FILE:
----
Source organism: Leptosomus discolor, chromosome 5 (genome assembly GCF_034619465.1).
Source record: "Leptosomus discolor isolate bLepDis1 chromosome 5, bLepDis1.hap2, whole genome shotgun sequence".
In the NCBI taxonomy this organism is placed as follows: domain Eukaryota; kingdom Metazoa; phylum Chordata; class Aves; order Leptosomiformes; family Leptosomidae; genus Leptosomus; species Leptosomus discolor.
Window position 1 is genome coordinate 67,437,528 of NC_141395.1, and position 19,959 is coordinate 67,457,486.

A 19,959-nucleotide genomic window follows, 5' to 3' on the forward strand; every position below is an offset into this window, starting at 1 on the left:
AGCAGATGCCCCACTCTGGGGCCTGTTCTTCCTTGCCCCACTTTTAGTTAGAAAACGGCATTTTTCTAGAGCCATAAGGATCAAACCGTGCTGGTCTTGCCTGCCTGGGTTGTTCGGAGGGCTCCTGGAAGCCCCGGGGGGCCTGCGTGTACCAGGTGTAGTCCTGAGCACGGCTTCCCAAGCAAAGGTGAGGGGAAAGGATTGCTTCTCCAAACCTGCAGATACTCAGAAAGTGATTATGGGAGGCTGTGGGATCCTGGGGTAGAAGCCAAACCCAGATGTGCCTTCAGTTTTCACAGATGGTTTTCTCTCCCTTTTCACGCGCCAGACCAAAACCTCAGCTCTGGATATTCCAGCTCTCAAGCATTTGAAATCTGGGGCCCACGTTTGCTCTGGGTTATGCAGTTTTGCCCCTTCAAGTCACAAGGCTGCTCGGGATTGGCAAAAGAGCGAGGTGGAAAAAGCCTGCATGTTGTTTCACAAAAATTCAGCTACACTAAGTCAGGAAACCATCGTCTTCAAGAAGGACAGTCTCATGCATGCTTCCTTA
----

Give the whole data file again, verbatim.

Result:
Source organism: Leptosomus discolor, chromosome 5 (genome assembly GCF_034619465.1).
Source record: "Leptosomus discolor isolate bLepDis1 chromosome 5, bLepDis1.hap2, whole genome shotgun sequence".
In the NCBI taxonomy this organism is placed as follows: domain Eukaryota; kingdom Metazoa; phylum Chordata; class Aves; order Leptosomiformes; family Leptosomidae; genus Leptosomus; species Leptosomus discolor.
Window position 1 is genome coordinate 67,437,528 of NC_141395.1, and position 19,959 is coordinate 67,457,486.

A 19,959-nucleotide genomic window follows, 5' to 3' on the forward strand; every position below is an offset into this window, starting at 1 on the left:
AGCAGATGCCCCACTCTGGGGCCTGTTCTTCCTTGCCCCACTTTTAGTTAGAAAACGGCATTTTTCTAGAGCCATAAGGATCAAACCGTGCTGGTCTTGCCTGCCTGGGTTGTTCGGAGGGCTCCTGGAAGCCCCGGGGGGCCTGCGTGTACCAGGTGTAGTCCTGAGCACGGCTTCCCAAGCAAAGGTGAGGGGAAAGGATTGCTTCTCCAAACCTGCAGATACTCAGAAAGTGATTATGGGAGGCTGTGGGATCCTGGGGTAGAAGCCAAACCCAGATGTGCCTTCAGTTTTCACAGATGGTTTTCTCTCCCTTTTCACGCGCCAGACCAAAACCTCAGCTCTGGATATTCCAGCTCTCAAGCATTTGAAATCTGGGGCCCACGTTTGCTCTGGGTTATGCAGTTTTGCCCCTTCAAGTCACAAGGCTGCTCGGGATTGGCAAAAGAGCGAGGTGGAAAAAGCCTGCATGTTGTTTCACAAAAATTCAGCTACACTAAGTCAGGAAACCATCGTCTTCAAGAAGGACAGTCTCATGCATGCTTCCTTA